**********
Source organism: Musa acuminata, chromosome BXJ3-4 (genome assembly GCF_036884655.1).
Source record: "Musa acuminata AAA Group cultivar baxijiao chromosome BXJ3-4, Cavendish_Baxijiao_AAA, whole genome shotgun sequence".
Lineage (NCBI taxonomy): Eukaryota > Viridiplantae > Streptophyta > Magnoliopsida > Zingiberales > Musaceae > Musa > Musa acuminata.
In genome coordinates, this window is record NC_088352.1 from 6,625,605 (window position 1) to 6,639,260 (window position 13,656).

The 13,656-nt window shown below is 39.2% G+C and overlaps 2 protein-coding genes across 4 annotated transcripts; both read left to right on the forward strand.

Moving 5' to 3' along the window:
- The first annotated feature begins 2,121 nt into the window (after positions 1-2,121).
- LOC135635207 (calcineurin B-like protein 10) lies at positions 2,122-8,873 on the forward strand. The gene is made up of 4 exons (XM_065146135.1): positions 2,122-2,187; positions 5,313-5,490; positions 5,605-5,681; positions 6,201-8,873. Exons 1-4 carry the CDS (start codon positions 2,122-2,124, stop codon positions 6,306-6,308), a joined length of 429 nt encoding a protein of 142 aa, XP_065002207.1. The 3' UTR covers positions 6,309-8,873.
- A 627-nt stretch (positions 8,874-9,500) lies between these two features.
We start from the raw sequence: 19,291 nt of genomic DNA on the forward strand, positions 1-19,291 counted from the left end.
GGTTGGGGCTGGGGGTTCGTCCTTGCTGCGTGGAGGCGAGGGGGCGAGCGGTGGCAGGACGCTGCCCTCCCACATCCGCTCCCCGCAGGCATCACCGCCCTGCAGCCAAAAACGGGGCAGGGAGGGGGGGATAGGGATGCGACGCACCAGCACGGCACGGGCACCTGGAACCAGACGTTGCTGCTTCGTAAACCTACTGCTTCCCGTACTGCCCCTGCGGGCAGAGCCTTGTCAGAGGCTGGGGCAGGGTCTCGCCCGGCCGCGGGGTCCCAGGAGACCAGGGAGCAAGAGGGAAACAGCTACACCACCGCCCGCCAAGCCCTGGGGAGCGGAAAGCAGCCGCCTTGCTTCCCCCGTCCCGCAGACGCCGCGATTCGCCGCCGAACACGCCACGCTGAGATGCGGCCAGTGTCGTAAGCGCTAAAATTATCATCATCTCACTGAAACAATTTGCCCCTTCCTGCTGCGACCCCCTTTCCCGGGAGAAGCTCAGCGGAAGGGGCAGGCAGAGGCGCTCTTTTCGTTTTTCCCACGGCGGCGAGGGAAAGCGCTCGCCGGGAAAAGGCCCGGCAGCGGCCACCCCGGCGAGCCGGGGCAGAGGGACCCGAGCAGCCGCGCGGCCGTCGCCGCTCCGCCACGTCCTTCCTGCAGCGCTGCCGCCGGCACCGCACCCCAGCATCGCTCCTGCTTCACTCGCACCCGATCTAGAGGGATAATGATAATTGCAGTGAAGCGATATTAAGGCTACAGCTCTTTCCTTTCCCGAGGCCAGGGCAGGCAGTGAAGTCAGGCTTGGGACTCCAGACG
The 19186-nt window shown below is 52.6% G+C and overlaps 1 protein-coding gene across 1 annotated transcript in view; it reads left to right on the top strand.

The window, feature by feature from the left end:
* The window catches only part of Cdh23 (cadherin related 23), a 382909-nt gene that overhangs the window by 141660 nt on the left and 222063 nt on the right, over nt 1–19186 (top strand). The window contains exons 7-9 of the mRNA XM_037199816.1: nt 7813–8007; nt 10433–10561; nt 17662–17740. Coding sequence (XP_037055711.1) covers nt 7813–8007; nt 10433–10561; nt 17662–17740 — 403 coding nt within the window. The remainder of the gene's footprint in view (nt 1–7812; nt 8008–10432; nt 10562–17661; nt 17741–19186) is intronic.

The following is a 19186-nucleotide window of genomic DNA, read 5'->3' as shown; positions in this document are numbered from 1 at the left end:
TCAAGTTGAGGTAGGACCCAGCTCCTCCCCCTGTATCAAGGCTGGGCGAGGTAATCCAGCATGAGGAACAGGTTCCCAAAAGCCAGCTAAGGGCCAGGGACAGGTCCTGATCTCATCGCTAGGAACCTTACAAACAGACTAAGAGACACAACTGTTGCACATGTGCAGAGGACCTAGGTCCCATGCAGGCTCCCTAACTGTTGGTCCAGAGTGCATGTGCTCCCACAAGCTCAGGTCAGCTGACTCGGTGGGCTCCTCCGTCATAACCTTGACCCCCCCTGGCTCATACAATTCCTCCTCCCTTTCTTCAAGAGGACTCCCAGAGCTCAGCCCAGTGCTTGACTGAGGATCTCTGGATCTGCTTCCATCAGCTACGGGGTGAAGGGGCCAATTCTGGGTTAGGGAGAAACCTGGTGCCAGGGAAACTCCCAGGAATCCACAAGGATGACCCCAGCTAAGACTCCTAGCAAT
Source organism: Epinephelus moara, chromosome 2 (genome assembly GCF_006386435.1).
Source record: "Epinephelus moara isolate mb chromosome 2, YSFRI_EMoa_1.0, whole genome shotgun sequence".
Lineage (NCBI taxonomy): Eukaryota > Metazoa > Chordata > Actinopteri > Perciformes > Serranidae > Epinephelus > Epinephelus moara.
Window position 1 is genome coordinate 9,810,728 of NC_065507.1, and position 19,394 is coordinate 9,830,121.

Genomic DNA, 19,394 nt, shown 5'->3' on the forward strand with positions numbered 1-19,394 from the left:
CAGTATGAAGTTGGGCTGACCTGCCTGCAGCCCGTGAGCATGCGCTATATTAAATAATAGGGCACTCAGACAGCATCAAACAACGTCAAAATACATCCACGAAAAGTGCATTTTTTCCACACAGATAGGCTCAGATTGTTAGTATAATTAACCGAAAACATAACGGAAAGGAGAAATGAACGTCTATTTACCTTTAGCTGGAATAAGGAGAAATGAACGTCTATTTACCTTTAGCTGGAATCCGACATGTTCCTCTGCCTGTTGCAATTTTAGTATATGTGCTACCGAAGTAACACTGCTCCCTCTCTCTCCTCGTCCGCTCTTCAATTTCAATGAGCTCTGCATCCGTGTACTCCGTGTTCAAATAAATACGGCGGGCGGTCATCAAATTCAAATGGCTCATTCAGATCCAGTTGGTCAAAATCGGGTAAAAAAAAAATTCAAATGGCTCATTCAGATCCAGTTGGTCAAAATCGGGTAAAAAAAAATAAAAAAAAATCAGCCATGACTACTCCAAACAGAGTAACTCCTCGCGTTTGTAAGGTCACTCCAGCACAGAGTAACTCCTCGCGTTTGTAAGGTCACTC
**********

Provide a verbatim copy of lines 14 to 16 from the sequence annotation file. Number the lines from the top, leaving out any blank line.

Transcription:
* The window catches only part of Cdh23 (cadherin related 23), a 382909-nt gene that overhangs the window by 141660 nt on the left and 222063 nt on the right, over nt 1–19186 (top strand). The window contains exons 7-9 of the mRNA XM_037199816.1: nt 7813–8007; nt 10433–10561; nt 17662–17740. Coding sequence (XP_037055711.1) covers nt 7813–8007; nt 10433–10561; nt 17662–17740 — 403 coding nt within the window. The remainder of the gene's footprint in view (nt 1–7812; nt 8008–10432; nt 10562–17661; nt 17741–19186) is intronic.

The following is a 19186-nucleotide window of genomic DNA, read 5'->3' as shown; positions in this document are numbered from 1 at the left end:
TCAAGTTGAGGTAGGACCCAGCTCCTCCCCCTGTATCAAGGCTGGGCGAGGTAATCCAGCATGAGGAACAGGTTCCCAAAAGCCAGCTAAGGGCCAGGGACAGGTCCTGATCTCATCGCTAGGAACCTTACAAACAGACTAAGAGACACAACTGTTGCACATGTGCAGAGGACCTAGGTCCCATGCAGGCTCCCTAACTGTTGGTCCAGAGTGCATGTGCTCCCACAAGCTCAGGTCAGCTGACTCGGTGGGCTCCTCCGTCATAACCTTGACCCCCCCTGGCTCATACAATTCCTCCTCCCTTTCTTCAAGAGGACTCCCAGAGCTCAGCCCAGTGCTTGACTGAGGATCTCTGGATCTGCTTCCATCAGCTACGGGGTGAAGGGGCCAATTCTGGGTTAGGGAGAAACCTGGTGCCAGGGAAACTCCCAGGAATCCACAAGGATGACCCCAGCTAAGACTCCTAGCAAT